Healthcare cyberattacks mentioned in call to revive pandemic preparedness law

Healthcare cybersecurity should be essential to conversations in the country’s pandemic retort, as evidenced by the spate of cyberattacks launched against “hospital networks when they were at their most helpless,” commented Rep. Bill Johnson, R-Ohio.

“Cybersecurity is so vitally crucial to not only preventing ransomware attacks on hospital networks and securing the safety of patients’ personal information but also to our national security,” he stated. “Nobody’s on the frontlines with that problem more than hospitals, who are combating cyber threats day-to-day.”

Johnson directed the cyber-focused queries during the May 11 House Energy & Commerce subcommittee on how the nation can better assemble for and respond to future public health security perils gleaned from discourses learned during the COVID-19 pandemic.

In the center of the hearing was the possible reauthorization of the Pandemic and All-Hazards Preparedness Act (PAHPA), set to lapse on September 30. Although the 2018 interpretation only contains one cyber provision, the pandemic demonstrated that cybersecurity must be a vital part of the administration’s plan to reauthorize the bill, he emphasized.

When PAHPA was reauthorized in 2018, “cyber was a known menace, but not truly at the top of anyone’s senses when it comes to preparedness,” stated Johnson. Of course, much has changed in that moment, with a severe increase in cyberattacks against the industry.

For Johnson and Erik Decker, Health Sector Coordinating Council’s Cybersecurity Working Group chair, the pandemic highlighted the sector’s weaknesses, reliance on technology, and an overwhelming necessity for better cybersecurity measures and enterprise coordination.

Peril players leveraged the pandemic to target hospitals, which pushed providers to move resources from “areas where they’re desperately required, away from patient care and more toward their design, their technology,” illustrated Johnson.

The transformation cut into emergency services, “shrank life-saving procedures and ultimately, increased death rates that would have otherwise been totally avoidable. Cybercriminals are not merely robbing our data or barring down networks. They are basically taking American lives with them when they exit or when they reach there.”

As evidenced by a report issued in JAMA Open Network this week, these cyberattacks also disrupt the functions of area hospitals: with an inflow in patient volumes, expanded wait times, and delays in patient care. Thus, growing care morbidity risks.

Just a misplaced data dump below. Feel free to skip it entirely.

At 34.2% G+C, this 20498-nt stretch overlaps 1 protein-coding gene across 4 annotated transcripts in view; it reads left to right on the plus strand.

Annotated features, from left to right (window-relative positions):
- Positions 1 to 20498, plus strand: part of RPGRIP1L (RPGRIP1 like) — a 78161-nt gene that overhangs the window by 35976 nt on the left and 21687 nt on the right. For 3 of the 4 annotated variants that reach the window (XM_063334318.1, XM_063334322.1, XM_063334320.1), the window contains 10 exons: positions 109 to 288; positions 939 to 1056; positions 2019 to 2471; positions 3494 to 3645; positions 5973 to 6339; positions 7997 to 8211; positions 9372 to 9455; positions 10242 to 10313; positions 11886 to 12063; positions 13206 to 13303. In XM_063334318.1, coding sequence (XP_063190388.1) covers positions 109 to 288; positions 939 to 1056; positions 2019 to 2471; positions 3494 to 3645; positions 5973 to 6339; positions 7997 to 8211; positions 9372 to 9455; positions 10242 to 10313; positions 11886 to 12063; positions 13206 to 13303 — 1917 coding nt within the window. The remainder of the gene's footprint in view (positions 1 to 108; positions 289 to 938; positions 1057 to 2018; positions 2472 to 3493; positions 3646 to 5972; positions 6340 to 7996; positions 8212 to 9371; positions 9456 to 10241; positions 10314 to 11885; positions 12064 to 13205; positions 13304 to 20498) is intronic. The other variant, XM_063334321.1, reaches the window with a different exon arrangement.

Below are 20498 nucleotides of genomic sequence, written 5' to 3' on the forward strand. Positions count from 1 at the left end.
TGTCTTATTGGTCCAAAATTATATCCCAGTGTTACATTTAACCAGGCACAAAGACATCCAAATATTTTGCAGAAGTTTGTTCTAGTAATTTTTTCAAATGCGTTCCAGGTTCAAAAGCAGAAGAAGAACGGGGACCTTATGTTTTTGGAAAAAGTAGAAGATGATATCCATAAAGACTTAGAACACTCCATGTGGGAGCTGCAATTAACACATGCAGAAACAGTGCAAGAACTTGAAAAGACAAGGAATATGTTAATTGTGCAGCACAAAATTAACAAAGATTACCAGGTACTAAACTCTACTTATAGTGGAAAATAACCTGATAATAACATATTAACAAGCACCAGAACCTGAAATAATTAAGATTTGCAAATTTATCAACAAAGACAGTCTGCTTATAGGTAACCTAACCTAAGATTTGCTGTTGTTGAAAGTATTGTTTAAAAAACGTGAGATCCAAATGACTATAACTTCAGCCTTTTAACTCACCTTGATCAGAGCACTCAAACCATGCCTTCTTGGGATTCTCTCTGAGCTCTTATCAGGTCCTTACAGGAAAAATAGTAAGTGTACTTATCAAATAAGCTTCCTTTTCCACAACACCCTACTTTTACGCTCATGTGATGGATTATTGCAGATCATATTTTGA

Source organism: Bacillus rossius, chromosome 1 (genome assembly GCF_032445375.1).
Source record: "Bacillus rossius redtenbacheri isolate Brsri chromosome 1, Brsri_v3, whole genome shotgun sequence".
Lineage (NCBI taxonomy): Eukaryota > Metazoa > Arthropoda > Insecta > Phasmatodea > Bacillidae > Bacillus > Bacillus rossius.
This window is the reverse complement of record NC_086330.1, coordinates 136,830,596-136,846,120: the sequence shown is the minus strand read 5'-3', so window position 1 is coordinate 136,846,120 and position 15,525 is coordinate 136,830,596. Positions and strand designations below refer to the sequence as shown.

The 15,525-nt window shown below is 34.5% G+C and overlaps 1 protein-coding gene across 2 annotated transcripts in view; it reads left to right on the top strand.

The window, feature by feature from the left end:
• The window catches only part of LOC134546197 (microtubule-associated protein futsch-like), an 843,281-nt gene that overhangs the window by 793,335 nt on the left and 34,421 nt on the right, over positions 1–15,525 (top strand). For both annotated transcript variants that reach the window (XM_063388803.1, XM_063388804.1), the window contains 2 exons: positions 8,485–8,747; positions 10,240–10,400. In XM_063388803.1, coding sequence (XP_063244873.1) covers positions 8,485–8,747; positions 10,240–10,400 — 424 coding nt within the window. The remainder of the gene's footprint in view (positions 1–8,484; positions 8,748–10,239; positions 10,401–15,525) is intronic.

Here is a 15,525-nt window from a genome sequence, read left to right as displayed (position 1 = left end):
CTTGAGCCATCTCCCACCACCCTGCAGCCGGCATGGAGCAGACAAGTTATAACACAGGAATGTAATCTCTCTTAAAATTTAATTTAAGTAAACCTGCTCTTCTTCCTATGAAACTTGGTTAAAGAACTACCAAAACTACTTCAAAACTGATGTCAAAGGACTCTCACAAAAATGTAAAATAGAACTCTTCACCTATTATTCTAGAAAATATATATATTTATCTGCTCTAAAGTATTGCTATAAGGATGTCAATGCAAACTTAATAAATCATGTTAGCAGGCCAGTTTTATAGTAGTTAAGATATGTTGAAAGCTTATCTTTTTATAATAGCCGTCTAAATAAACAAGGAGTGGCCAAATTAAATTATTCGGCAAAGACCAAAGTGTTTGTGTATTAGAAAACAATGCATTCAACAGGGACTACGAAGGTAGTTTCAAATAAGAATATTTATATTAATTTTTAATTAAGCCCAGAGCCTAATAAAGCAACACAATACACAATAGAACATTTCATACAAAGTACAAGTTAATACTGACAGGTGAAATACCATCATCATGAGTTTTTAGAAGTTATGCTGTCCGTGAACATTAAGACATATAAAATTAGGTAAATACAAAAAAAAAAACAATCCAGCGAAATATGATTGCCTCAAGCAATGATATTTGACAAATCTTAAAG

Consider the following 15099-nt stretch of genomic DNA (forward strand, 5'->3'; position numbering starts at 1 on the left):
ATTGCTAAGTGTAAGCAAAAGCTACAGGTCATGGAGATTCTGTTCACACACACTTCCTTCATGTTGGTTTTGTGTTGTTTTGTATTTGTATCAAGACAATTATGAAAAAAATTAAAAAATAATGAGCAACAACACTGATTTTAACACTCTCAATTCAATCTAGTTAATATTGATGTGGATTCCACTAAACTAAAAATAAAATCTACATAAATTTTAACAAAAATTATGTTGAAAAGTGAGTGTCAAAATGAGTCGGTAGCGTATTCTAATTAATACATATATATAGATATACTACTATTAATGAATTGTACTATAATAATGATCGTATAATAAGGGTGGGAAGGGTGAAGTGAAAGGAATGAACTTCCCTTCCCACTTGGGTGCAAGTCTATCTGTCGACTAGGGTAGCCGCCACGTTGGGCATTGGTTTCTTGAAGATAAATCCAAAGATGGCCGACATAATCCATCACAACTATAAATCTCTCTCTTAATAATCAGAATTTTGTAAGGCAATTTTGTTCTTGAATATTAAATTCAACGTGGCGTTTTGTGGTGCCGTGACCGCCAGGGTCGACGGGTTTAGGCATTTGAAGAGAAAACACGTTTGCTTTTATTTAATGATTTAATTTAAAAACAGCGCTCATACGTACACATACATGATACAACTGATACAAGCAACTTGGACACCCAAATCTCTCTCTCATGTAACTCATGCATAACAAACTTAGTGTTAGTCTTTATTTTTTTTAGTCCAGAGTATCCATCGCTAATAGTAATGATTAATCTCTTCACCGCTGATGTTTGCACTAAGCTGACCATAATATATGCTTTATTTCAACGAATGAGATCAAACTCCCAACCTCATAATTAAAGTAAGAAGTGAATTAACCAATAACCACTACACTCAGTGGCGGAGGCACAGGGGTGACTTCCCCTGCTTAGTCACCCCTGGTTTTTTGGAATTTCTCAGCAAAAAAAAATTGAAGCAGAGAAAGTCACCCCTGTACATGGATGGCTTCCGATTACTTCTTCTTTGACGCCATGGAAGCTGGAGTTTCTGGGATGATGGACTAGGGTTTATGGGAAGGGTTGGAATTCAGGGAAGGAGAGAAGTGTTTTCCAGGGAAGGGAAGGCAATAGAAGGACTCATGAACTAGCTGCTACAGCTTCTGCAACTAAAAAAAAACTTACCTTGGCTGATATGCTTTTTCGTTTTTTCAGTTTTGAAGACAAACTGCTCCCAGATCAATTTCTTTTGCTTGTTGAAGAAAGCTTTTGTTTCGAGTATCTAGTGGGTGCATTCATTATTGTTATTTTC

The huge shift in the threat landscape should prompt the government to evaluate cybersecurity within the context of all risks, preparedness, and response.

Partnerships are improving, but more help needed.

Decker testified to ensure cybersecurity provisions were included in any revised formats of PAHPA.

While the public-private partnership between the health sector and the government has significantly matured in recent years, entities with fewer resources continue to lag in cyber capabilities and will require incentives and more excellent resources to meet the challenges of digital innovation, explained Decker.

“Cyber is very capable of turning into a kinetic problem,” he said. “Because we are so reliant on technology these days and because healthcare has become digital, when that technology is disrupted for a long period of time, the hospital systems are having a very hard time managing via that for a lengthy period of time.”

The federal government must intensify the resources of the Department of Health & Human Services while operating to bolster the alliance with the Cybersecurity and Infrastructure Security Agency. CISA presents many valuable tools and services which can only strengthen stability — particularly as the government moves to demand swift reporting.

The problem in healthcare is not an unwillingness to perform the needed duties to move into a more proactive stance — like the incorporation of threat intelligence garnered from essential infrastructure industries — but rather a shortage of resources and incentivization of providers without the standards or staff to accomplish these necessary actions.

“Since HHS is our sector Risk Manager agency, we require to leverage HHS as the front door to all federal agents,” said Decker. “Without proper cyber bases in place, this velocity of digital conversion could become the equivalent of driving a racecar at highest velocity without check.”

HSCC’s working group is steadily evolving and sharing free recommendations and advice for the healthcare sector to bolster resilience. These aids are a “shining example of joint collaboration.”

Merged with the recently updated HHS 405 D program direction, providers have the tools and now require government help to close these cracks. Decker reaffirmed the need to, at the very least, persist in the idea of incentivization. Industry stakeholders have requested government incentives for years, and Sen. Mark Warner, D-Va., signaled the shift for such a program in the fall.

Stimuli or reimbursements would be crucial for some of the smaller and medium-sized institutions without “the resources to apply into cyber capacities,” stated Decker. “You could have a smaller or critical entry hospital that’s underwater. And the choice between a MRI machine or cyber capacity tends to go towards the clinical abilities.”

Decker described there’s also a need to continue the five-year strategic planning practice, which works to determine what a tough condition looks like for cybersecurity in the health area by 2029.

“Ensuring the health sector from cyberattacks might seem daunting, but I’m assured that we can meet this challenge,” said Decker.